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Ten Tips for Effective Team Collaboration

The Recipe: A fable for leaders and teams

It takes a great entrepreneur with a great vision to start a business, but it takes a collaboration of many people to make it a success. That’s where leadership comes in as a key ingredient, to drive the collaborative process to make the whole team better than the sum of the parts.

I remember a book from a while back by Amilya Antonetti, titled “The Recipe: A Fable for Leaders and Teams” which illustrates the key concepts with stories and specific guidance on how to develop your natural leadership style. It all starts with how to be the leader in your own life, but then extends to learning the following skills she outlines for building a great collaborative team:

  1. Build and maintain trust. Trust is a key element we all need to set aside vulnerability, but it is hard to build, and easy to lose. It is not built on words, but through actions and evidence. Only when it works can a team raise and address the necessary issues to win.
  2. Expect conflict to reach consensus. A conflict and a fight are not the same thing. Conflicts are normal and required factual push backs in business, whereas fights are emotional, often personal, disagreements which do not lead forward to consensus.
  3. Embrace change. Change is the only constant in business, so make it your competitive advantage. Initiate change rather than react to it, and give clear instructions to help the team understand why the change is necessary, and how it will make the situation better.
  4. Improve your self awareness. Too often how we see ourselves is different from how we truly are, and how we are perceived by others. If you are unclear on what you want and need from others, you will rarely find it, and can’t lead others to help.
  5. Establish a level of analysis, structure, and control. The challenge is to strike the right balance. With none, things fall into chaos, but too much can have the effect of stifling innovation, flowing forward movement, and even hampering growth.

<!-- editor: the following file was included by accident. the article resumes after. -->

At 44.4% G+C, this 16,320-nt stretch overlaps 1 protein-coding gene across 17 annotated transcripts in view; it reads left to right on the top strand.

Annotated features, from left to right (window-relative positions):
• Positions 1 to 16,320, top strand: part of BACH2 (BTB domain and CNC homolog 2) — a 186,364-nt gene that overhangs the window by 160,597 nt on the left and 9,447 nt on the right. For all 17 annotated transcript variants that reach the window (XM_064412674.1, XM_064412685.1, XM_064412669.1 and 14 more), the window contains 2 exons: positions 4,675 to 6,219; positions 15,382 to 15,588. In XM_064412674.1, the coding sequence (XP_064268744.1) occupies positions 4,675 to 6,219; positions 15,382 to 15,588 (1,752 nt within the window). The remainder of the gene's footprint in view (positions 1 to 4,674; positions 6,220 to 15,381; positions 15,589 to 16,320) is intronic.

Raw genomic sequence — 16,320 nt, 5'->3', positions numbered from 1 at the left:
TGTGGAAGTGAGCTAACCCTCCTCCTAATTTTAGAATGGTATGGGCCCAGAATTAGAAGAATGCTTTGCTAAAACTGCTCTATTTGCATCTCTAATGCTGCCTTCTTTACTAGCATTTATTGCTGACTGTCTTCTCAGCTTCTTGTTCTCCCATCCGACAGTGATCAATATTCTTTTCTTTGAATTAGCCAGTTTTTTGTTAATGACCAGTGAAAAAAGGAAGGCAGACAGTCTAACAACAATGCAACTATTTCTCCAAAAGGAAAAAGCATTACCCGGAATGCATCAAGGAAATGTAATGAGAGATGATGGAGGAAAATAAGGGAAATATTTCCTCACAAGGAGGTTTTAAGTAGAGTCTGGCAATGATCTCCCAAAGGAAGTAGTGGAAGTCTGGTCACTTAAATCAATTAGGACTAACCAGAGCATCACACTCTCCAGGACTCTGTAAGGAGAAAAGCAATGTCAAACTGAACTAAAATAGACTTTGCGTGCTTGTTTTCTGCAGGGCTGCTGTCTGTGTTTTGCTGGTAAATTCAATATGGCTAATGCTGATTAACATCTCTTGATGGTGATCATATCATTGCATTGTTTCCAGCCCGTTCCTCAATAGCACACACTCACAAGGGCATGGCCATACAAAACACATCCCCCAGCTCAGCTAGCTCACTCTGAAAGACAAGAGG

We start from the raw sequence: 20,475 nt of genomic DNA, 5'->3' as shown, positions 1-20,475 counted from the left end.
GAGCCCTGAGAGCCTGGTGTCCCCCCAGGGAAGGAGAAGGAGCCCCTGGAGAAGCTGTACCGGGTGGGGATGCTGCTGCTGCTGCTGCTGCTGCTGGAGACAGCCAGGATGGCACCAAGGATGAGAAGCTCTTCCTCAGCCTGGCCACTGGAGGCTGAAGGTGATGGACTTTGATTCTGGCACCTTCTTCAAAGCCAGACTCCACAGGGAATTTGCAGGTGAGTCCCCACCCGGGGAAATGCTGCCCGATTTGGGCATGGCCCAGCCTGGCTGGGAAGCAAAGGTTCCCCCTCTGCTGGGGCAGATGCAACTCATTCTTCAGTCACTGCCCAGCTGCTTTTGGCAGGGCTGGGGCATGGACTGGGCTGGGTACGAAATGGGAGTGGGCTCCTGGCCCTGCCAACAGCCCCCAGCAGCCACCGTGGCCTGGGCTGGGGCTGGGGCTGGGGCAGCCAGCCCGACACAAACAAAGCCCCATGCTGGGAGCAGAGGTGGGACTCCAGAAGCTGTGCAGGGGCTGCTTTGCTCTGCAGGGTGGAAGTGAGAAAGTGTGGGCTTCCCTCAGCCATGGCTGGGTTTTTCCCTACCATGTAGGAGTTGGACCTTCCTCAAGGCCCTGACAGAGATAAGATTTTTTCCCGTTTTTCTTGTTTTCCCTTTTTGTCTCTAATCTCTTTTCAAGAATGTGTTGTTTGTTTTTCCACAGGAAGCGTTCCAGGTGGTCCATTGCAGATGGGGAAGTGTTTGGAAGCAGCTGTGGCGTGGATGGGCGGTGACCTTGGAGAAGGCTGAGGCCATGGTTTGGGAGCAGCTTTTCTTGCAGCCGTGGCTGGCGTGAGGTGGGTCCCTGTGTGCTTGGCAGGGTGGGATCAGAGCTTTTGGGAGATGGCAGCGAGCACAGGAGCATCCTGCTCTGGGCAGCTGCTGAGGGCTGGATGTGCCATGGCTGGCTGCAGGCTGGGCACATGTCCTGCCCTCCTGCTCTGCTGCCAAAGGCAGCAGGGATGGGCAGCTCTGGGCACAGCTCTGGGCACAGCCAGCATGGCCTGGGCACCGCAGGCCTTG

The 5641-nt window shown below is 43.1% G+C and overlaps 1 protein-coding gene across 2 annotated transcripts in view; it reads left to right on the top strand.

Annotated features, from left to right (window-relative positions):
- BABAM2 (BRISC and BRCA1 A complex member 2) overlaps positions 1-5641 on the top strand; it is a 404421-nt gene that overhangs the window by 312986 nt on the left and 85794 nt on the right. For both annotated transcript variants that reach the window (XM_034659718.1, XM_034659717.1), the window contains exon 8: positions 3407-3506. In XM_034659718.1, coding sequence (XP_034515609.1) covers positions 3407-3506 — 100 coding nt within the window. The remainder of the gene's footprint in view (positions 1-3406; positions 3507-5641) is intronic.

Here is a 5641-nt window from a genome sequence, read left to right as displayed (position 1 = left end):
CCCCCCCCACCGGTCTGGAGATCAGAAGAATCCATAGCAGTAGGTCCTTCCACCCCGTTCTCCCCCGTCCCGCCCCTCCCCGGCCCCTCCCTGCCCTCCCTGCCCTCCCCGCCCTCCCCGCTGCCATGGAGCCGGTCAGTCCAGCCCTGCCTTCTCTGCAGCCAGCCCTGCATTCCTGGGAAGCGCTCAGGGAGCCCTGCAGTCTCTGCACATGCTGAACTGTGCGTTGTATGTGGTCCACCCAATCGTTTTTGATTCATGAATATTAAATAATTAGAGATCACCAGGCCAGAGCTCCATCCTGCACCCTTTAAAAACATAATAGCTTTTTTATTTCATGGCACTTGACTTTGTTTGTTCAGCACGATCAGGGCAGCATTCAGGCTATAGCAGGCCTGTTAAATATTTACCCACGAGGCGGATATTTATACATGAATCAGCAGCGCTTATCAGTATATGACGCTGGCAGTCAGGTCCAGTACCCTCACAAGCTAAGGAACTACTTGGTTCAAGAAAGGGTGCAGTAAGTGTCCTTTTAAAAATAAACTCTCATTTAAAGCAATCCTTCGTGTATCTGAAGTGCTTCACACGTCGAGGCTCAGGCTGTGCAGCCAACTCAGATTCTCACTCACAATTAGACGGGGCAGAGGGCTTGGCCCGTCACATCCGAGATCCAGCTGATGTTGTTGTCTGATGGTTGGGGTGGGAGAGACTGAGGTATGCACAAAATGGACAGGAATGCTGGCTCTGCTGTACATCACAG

6. Make decisions. In general, any decision is better than no decision. Usually a blended approach is the best, between independent decisions, and collaborative decisions factoring in the best team input. Picking great team members is a required first decision.
  7. Foster continuous communication. Communication is the glue that forms the bond between leaders and teams, and holds great teams together. Actions are stronger than words as the true evidence of the message we deliver. Credibility is a required base.
  8. Build championship teams. Winning teams evolve only from the right players, the right attitude, and the right coach. There has to be a cohesiveness and common focus on shared values and a commitment to reaching their shared and personal goals.
  9. Provide recognition and rewards. These drive human behavior, and human behavior drives results. Recognition validates people, their purpose, and their life. Intangible rewards can have an even greater impact than tangible ones, but they must be relevant.
  10. Create learning experiences. We all have a desire to learn and grow, or we and the team become bored and lethargic. The best learning opportunities are experience and sharing with focus on three styles: see and read, hear and repeat, and touch and feel.

In today’s fast-moving digital business age, we face an entirely new environment for innovation and collaboration. The days of the lone genius quietly toiling away, or the autocratic leader are gone.

So use these tips to develop your collaborative leadership skills and learn to build high performance teams. When the team is working well together, it can feel like magic, and the results will match your feelings. Amilya and I have both been there.

Marty is Cayenne's Chief Knowledge Officer and the Founder & CEO of Startup Professionals. His passion is nurturing the development of entrepreneurs by providing first-hand mentoring, funding assistance, and business plan development. He has over 30 years of experience in big businesses, as well as startups. View details.

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